Condom controversy: US porn-makers keen to overturn Measure B law

Chris Hondros / Getty Images / AFP

Chris Hondros / Getty Images / AFP

Two US porn giants, filmmakers Vivid Entertainment and Califa Productions, are suing Los Angeles County over the new law requiring adult movie actors to wear condoms on set. According to porn industry insiders, the new measure is unconstitutional.

“Overturning this law is something I feel very passionate about,” founder of LA-based Vivid Entertainment, Steven Hirsch, told AFP. “I believe the industry’s current testing system works well.”

Hirsch’s company, Califa Productions as well as actors Kayden Kross and Logan Pierce reportedly claim the porn film industry already regulates itself well enough to protect actors against AIDS/HIV and other sexually transmitted diseases.

US porn industry insiders argue that the so-called Measure B, approved and voted into force in early November, violates the First Amendment right to free expression.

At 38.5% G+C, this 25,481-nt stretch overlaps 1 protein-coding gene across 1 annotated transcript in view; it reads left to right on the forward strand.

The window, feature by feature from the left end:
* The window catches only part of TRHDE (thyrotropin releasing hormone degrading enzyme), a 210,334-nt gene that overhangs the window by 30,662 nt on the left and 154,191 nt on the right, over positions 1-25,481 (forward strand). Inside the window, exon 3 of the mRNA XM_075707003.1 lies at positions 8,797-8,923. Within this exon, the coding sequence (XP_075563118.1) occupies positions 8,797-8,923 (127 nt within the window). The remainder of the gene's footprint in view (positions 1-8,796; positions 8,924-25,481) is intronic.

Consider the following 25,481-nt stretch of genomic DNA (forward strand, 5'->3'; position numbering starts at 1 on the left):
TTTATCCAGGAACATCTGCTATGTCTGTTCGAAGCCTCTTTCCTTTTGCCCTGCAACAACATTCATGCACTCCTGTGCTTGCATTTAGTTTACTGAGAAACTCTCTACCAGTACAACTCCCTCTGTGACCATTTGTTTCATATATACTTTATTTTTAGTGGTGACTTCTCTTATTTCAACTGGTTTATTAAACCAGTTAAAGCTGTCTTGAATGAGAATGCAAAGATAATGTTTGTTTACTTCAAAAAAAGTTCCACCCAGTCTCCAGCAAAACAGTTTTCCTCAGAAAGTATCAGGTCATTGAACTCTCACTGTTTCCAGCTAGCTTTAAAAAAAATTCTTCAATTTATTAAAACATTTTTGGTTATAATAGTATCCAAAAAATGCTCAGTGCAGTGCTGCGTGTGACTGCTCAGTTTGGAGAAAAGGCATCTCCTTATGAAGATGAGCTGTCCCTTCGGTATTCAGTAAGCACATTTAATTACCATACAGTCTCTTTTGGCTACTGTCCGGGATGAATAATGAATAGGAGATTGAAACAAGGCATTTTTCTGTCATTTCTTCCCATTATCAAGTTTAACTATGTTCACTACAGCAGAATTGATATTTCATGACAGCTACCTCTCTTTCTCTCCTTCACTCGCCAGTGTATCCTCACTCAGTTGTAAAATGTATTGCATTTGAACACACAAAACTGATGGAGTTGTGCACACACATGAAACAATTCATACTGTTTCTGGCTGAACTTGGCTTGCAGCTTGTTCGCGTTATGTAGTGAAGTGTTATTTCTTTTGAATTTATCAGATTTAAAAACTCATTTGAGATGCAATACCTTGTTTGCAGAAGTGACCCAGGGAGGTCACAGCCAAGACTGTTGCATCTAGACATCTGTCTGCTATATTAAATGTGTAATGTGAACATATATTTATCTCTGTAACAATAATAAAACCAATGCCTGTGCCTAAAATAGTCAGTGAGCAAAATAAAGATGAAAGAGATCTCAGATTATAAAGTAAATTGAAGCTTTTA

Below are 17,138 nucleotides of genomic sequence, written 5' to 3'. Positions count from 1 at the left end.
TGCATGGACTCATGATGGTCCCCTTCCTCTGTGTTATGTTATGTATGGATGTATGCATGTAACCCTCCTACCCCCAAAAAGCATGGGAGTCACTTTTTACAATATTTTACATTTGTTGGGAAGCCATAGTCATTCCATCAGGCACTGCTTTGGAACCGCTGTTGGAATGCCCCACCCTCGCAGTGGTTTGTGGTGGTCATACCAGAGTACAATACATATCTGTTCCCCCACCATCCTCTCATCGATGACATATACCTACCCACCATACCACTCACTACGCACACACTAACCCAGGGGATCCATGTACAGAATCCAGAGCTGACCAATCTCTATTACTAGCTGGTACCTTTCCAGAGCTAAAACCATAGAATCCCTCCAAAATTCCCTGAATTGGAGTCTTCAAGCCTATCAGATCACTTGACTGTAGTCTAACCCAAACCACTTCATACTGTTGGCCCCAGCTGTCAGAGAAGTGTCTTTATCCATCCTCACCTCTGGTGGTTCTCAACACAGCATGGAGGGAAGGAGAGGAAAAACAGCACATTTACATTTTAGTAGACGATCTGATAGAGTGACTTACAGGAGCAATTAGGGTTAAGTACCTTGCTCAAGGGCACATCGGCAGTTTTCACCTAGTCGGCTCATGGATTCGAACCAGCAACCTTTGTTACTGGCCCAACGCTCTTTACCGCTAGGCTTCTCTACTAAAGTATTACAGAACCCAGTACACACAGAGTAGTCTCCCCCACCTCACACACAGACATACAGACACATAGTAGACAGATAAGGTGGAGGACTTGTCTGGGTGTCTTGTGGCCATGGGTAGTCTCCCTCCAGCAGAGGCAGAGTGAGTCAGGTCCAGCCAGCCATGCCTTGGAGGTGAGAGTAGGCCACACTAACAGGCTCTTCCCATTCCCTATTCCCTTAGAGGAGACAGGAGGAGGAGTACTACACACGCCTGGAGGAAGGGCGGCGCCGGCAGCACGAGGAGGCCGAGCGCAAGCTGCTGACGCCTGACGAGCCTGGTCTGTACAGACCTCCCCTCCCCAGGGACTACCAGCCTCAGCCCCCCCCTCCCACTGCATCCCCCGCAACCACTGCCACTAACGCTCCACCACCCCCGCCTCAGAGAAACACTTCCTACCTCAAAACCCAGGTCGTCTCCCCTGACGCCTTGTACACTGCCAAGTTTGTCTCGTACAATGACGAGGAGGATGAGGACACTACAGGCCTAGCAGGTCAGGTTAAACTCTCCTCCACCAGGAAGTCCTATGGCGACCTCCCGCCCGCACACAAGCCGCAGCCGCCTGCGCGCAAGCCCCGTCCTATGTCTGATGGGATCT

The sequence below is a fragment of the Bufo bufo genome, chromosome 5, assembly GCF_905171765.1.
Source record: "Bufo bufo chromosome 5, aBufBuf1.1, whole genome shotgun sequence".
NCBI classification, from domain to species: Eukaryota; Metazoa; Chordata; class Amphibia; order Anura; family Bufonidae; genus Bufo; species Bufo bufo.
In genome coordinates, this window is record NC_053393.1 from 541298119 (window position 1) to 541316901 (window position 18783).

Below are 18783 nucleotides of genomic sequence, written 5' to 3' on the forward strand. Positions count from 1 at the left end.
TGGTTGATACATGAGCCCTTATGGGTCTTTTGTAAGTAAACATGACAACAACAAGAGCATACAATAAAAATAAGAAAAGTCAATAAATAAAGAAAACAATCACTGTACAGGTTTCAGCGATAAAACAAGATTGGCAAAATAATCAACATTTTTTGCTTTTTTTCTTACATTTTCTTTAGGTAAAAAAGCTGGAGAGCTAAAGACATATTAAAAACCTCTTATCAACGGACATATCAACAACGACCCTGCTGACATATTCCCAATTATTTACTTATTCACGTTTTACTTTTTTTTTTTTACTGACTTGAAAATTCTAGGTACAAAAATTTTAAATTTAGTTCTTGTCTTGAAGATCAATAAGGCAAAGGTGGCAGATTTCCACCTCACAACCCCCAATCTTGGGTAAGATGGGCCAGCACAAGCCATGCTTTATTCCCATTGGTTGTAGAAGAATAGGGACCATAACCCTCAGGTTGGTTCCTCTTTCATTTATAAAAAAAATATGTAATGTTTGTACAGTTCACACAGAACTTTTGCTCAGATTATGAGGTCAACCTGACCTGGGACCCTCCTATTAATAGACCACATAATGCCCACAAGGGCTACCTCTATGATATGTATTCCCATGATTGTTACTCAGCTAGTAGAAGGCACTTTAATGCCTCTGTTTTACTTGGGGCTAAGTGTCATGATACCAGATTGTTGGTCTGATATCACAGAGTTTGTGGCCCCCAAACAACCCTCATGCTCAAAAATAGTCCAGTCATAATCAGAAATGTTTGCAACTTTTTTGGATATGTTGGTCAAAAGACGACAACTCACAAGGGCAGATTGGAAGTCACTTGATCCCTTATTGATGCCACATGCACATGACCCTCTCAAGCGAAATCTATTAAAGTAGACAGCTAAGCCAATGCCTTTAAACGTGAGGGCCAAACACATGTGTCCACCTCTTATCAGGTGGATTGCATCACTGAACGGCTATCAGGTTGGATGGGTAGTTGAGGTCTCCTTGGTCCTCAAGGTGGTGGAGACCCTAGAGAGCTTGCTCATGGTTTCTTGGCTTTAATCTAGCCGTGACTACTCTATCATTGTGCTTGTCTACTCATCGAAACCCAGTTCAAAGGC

The AIDS Healthcare Foundation welcomed the law, which was backed by 55.9 per cent of Los Angeles County voters.

Since 2004 over 300,000 explicit scenes have been filmed with no transmission of the HIV/AIDS virus, according to AFP.

America’s multi-million dollar adult film industry is largely based in Los Angeles and fears fewer viewers would want to see porn films with actors using condoms.

“Measure B will have vast unintended consequences which may undermine industry efforts to protect the health of our actors and actresses,” Hirsch said, warning the new law could result in driving production abroad where there is no protection.

Last year, leading porn producers had to stop filming for nearly a week after a performer tested positive for HIV. The Free Speech Coalition said, however, the case was later determined to have been a false report.

In 2010, porn actor Derrick Burts was confirmed as HIV-positive, which also halted production, and in 2004 at least five performers tested positive prompting another moratorium.

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